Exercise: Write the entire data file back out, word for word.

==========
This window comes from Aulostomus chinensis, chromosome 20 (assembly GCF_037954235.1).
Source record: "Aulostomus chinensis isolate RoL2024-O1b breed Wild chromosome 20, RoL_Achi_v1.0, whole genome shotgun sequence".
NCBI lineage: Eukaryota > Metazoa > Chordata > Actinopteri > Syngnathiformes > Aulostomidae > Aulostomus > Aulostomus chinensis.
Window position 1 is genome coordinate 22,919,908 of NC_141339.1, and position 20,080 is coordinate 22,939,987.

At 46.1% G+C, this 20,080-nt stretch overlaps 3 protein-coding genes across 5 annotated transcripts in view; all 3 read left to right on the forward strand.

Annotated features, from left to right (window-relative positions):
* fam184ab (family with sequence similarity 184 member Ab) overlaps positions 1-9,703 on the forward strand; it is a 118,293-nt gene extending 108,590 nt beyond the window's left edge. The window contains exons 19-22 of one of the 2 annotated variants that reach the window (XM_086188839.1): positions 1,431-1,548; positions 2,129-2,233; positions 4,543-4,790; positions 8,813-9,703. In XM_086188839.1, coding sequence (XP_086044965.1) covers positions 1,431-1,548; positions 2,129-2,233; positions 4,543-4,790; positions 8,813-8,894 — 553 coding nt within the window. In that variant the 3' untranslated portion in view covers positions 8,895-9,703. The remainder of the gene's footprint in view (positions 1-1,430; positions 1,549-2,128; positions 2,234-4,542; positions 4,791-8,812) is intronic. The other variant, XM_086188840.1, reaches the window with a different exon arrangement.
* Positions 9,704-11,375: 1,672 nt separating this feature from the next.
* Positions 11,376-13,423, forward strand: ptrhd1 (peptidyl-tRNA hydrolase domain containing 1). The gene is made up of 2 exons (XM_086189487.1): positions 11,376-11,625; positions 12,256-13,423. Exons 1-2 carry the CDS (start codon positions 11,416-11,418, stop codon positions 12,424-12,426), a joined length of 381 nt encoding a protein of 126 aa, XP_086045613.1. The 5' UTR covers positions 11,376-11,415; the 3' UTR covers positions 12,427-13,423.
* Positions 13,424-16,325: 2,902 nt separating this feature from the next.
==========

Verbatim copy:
This window comes from Aulostomus chinensis, chromosome 20 (assembly GCF_037954235.1).
Source record: "Aulostomus chinensis isolate RoL2024-O1b breed Wild chromosome 20, RoL_Achi_v1.0, whole genome shotgun sequence".
NCBI lineage: Eukaryota > Metazoa > Chordata > Actinopteri > Syngnathiformes > Aulostomidae > Aulostomus > Aulostomus chinensis.
Window position 1 is genome coordinate 22,919,908 of NC_141339.1, and position 20,080 is coordinate 22,939,987.

At 46.1% G+C, this 20,080-nt stretch overlaps 3 protein-coding genes across 5 annotated transcripts in view; all 3 read left to right on the forward strand.

Annotated features, from left to right (window-relative positions):
* fam184ab (family with sequence similarity 184 member Ab) overlaps positions 1-9,703 on the forward strand; it is a 118,293-nt gene extending 108,590 nt beyond the window's left edge. The window contains exons 19-22 of one of the 2 annotated variants that reach the window (XM_086188839.1): positions 1,431-1,548; positions 2,129-2,233; positions 4,543-4,790; positions 8,813-9,703. In XM_086188839.1, coding sequence (XP_086044965.1) covers positions 1,431-1,548; positions 2,129-2,233; positions 4,543-4,790; positions 8,813-8,894 — 553 coding nt within the window. In that variant the 3' untranslated portion in view covers positions 8,895-9,703. The remainder of the gene's footprint in view (positions 1-1,430; positions 1,549-2,128; positions 2,234-4,542; positions 4,791-8,812) is intronic. The other variant, XM_086188840.1, reaches the window with a different exon arrangement.
* Positions 9,704-11,375: 1,672 nt separating this feature from the next.
* Positions 11,376-13,423, forward strand: ptrhd1 (peptidyl-tRNA hydrolase domain containing 1). The gene is made up of 2 exons (XM_086189487.1): positions 11,376-11,625; positions 12,256-13,423. Exons 1-2 carry the CDS (start codon positions 11,416-11,418, stop codon positions 12,424-12,426), a joined length of 381 nt encoding a protein of 126 aa, XP_086045613.1. The 5' UTR covers positions 11,376-11,415; the 3' UTR covers positions 12,427-13,423.
* Positions 13,424-16,325: 2,902 nt separating this feature from the next.